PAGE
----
Children also may present with enlarged posterior cervical chain nodes, particularly with any scalp infection or irritation. Somewhat large and tender nodes may arise from tinea capitis or kerion formation. This often will require several weeks of systemic antifungal treatment with griseofulvin, terbinafine, itraconazole, or fluconazole for resolution of the infection, with related lymphadenopathy lasting much longer.7
Acute pharyngitis commonly is associated with tonsillitis resulting from inflammation of the throat and tonsils. It accounts for 1-2% of all visits to outpatient clinics and EDs, resulting in 7.3 million annual visits for children.8
Symptoms associated with acute pharyngitis include sore throat, odynophagia, fever, headaches, cough, coryza, arthralgias, and fatigue. Physical exam may reveal pharyngeal and tonsillar erythema and/or exudates, palatal petechiae, anterior cervical lymphadenitis, rash, conjunctivitis, anterior stomatitis, and ulcerative lesions. It can be difficult to distinguish between viral and bacterial causes of pharyngitis based on physical exam alone. This ambiguity often results in overdiagnosis of bacterial etiology and unnecessary antibiotic treatment. Most viral infections are self-limited and require only symptomatic treatment.
Many viruses can lead to pharyngitis.9 EBV often begins with malaise, fevers, and headaches before development of exudative pharyngitis. It often is associated with posterior cervical lymphadenopathy, myalgias, hepatomegaly, and splenomegaly. Patients mistakenly treated for bacterial pharyngitis with amoxicillin or ampicillin may develop a characteristic erythematous, maculopapular rash that may be confused with an allergic reaction.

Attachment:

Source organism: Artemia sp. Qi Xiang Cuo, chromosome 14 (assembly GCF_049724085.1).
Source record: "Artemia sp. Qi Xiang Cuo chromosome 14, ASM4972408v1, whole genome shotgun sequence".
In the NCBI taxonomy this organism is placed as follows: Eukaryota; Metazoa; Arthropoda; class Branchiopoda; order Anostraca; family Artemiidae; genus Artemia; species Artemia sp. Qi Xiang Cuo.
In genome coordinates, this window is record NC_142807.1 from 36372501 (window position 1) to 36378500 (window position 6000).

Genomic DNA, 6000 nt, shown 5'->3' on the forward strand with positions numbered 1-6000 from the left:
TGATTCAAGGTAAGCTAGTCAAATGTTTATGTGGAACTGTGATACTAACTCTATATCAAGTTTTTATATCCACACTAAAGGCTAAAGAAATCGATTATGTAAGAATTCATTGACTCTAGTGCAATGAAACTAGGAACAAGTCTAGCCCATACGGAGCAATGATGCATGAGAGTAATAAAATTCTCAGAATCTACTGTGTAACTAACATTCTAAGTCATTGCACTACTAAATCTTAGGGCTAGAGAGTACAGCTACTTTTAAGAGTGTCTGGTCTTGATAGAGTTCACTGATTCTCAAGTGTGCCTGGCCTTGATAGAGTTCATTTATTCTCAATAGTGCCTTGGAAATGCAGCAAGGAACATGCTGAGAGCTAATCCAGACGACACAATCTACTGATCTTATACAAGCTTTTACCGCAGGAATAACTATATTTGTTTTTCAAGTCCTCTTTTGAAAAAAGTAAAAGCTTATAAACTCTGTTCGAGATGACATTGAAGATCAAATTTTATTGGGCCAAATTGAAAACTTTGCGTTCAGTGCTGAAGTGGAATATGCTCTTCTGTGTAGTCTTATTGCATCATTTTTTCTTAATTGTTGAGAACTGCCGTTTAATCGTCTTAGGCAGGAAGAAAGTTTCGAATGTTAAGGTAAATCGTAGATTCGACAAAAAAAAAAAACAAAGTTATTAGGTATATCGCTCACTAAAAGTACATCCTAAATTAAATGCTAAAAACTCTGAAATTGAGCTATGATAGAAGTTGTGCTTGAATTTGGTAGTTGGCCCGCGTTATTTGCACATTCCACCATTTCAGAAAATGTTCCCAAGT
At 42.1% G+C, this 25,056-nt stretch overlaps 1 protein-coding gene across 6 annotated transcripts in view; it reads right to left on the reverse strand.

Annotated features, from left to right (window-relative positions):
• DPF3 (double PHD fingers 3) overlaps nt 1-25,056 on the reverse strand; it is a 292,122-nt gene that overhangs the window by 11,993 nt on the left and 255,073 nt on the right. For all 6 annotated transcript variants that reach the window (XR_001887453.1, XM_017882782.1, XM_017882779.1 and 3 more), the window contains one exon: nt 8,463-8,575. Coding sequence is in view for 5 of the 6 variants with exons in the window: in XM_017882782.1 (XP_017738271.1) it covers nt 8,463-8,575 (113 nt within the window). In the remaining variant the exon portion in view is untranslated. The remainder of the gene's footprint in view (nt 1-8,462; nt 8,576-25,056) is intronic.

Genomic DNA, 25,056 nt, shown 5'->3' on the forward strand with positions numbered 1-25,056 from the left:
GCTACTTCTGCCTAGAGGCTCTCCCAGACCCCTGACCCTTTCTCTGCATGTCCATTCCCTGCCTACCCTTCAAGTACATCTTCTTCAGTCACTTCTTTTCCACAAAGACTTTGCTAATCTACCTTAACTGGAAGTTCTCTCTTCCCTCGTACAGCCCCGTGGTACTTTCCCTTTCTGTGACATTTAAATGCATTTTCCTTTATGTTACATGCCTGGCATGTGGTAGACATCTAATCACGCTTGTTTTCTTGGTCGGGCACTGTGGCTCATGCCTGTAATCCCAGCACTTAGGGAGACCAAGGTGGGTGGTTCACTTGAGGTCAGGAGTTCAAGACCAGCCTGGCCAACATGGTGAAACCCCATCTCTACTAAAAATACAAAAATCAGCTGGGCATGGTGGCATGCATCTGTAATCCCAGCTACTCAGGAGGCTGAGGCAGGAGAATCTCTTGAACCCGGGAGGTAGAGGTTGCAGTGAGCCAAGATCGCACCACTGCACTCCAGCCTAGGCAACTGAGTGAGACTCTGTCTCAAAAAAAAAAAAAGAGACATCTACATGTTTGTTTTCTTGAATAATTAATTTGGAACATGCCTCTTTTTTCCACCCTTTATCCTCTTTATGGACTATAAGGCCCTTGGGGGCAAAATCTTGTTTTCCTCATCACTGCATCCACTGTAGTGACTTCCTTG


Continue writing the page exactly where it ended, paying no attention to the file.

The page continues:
Diagnosis is often clinical. A heterophile antibody (monospot) test can aid in diagnosis, but has frequent false-negative results early in the disease and in children younger than 6 years of age. Thus, a negative test does not exclude the diagnosis of EBV pharyngitis. Testing for EBV immunoglobulin M and immunoglobulin G is more sensitive and specific but results are not available immediately, and often provide little help in guiding treatment, which is largely supportive. Patients may have elevated transaminases, with very rare cases progressing to liver failure. Splenomegaly can persist for weeks, and patients should be counseled to avoid contact sports until resolution to decrease risk of splenic rupture. Patients who have significant pain and dehydration from pharyngitis may benefit from intravenous (IV) hydration and pain control. There is no definitive evidence of the efficacy of steroids on pain control; however, they may be considered to reduce tonsillar swelling when swallowing and respiratory symptoms are a concern.10
CMV also can cause acute pharyngitis and often mimics EBV. Patients with EBV-like symptoms with a negative heterophile test should be considered for CMV. Often, diagnosis is confirmed only with testing for CMV antibodies. Again, treatment is largely supportive.
Adenovirus is another common cause of acute pharyngitis. It leads to 5-10% of all febrile illnesses in infants and young children, and most will have serologic evidence of prior adenoviral infection by the age of 10 years. Adenovirus pharyngitis frequently is associated with conjunctivitis, laryngotracheitis, bronchitis, or pneumonia. Fever, malaise, headache, myalgias, and abdominal pain are common. Physical exam reveals exudative tonsillitis and cervical lymphadenopathy, a syndrome that can be clinically indistinguishable from bacterial infection. Again, supportive care is the mainstay of treatment.
Bacterial pathogens account for approximately 30% of pediatric pharyngitis, with GAS infection being the most common.8 The primary concern for pharyngitis in children aged 3 years or older is that untreated GAS pharyngitis subsequently may cause rheumatic fever or poststreptococcal glomerulonephritis. This is most common in children 5 to 12 years of age. Symptoms in school-age children typically include sore throat, fever, and headache associated with vague abdominal pain. Often, patients do not endorse URI symptoms commonly seen with viral illnesses.8 The exam reveals exudative pharyngitis with associated palatal petechia and bilateral cervical lymphadenitis that is difficult to distinguish from viral causes. Nodes typically are enlarged, mobile, and tender to palpation. A scarlatiniform rash (scarlet fever) may or may not accompany other symptoms.9